The Daily Populous

Wednesday April 7th, 2021 day edition

image for Tire-related chemical is largely responsible for adult coho salmon deaths in urban streams

Every fall more than half of the coho salmon that return to Puget Sound’s urban streams die before they can spawn.

Now a team led by researchers at the University of Washington Tacoma, UW and Washington State University Puyallup have discovered the answer.

But researchers started noticing that, especially after a big rain, returning salmon were dying before they could spawn.

In addition, a study led by McIntyre found that a solution made from tire wear particles was highly toxic to salmon.

Researchers used a multi-step chemical separation process to narrow down the list of possible salmon-killing culprits from thousands of chemicals to one.

We knew that the chemical that we thought was toxic had 18 carbons, 22 hydrogens, two nitrogens and two oxygens.

But when 6PPD reacts with ozone, the researchers found that it was transformed into multiple chemicals, including 6PPD-quinone (pronounced “kwih-known”), the toxic chemical that is responsible for killing the salmon. »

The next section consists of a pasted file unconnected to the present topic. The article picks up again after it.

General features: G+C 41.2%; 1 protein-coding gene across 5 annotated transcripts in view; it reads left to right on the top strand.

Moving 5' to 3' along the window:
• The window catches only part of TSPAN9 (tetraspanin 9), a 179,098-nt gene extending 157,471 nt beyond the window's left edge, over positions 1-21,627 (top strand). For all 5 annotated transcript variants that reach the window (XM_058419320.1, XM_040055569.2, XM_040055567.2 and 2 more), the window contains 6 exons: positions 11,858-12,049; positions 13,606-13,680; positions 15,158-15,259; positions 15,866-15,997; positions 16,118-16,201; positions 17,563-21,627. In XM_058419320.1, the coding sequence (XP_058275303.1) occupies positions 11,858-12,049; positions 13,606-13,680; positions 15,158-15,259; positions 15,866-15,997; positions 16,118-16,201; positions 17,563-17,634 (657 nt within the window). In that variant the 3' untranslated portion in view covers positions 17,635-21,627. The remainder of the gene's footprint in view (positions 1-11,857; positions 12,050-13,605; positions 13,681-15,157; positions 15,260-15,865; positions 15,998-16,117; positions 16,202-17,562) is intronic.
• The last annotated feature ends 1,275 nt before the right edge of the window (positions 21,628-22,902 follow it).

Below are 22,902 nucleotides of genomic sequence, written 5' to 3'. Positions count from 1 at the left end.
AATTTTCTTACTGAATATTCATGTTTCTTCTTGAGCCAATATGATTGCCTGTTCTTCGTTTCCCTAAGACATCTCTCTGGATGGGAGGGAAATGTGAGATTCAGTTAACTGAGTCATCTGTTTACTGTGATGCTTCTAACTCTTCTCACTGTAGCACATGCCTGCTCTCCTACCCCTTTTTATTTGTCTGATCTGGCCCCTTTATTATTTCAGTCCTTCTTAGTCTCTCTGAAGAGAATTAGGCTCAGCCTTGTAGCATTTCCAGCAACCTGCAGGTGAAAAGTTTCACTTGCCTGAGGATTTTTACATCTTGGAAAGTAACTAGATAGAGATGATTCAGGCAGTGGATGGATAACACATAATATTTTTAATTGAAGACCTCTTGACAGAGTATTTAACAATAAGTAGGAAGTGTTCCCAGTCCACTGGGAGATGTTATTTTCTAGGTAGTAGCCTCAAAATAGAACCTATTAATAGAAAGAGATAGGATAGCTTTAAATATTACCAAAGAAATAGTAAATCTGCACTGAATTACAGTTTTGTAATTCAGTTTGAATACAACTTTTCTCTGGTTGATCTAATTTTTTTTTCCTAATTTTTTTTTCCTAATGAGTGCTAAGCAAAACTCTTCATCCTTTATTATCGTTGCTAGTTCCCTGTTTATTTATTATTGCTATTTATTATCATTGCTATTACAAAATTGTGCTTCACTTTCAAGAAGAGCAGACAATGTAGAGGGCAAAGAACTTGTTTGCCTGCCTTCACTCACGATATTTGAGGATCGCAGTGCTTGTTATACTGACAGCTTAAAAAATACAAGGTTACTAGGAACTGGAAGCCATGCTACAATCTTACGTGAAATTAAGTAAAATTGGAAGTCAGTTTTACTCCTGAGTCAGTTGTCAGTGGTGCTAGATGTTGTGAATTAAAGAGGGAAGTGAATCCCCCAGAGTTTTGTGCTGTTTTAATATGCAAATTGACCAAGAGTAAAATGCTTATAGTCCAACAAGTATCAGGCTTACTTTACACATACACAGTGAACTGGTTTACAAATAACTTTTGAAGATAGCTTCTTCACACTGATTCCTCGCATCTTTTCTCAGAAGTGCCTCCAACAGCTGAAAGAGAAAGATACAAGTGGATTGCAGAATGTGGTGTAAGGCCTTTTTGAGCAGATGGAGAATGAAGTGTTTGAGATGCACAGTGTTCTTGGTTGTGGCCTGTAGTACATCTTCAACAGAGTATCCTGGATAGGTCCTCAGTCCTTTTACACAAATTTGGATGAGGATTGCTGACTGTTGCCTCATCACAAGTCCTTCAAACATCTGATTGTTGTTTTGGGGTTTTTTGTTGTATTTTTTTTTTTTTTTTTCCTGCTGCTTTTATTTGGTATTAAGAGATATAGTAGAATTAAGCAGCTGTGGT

Letterman pays tribute to Johnny Carson

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Only after the monologue was through and Letterman was back behind his desk did he tell the audience who had written the jokes.

Letterman set up one joke by noting scientists had been working on an airplane that flew 50 miles above the Earth.

Carson would read the newspapers in the morning and write jokes, often calling Lassally and delivering them over the phone. »

Facebook did not hire Black employees because they were not a 'culture fit,' report says

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Three Black people allege Facebook chose not to hire them because they weren't a "culture fit.".

After initial reports of Facebook turning down Black applicants for positions because they weren't a "culture fit," more people have filed complaints alleging similar experiences.

A Washington Post article published Tuesday said three Black applicants were rejected from jobs at Facebook despite having met all the qualifications. »

U.S. factories desperate for workers, even as ranks of jobless remains high

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And yet high jobless rates have not translated into workers flocking to open positions on assembly lines.

On Friday, the Labor Department said 916,000 jobs were created last month, the most since last August, including 53,000 manufacturing positions.

About one of every 10 factory jobs were eliminated in the shutdowns versus roughly one of every six service jobs. »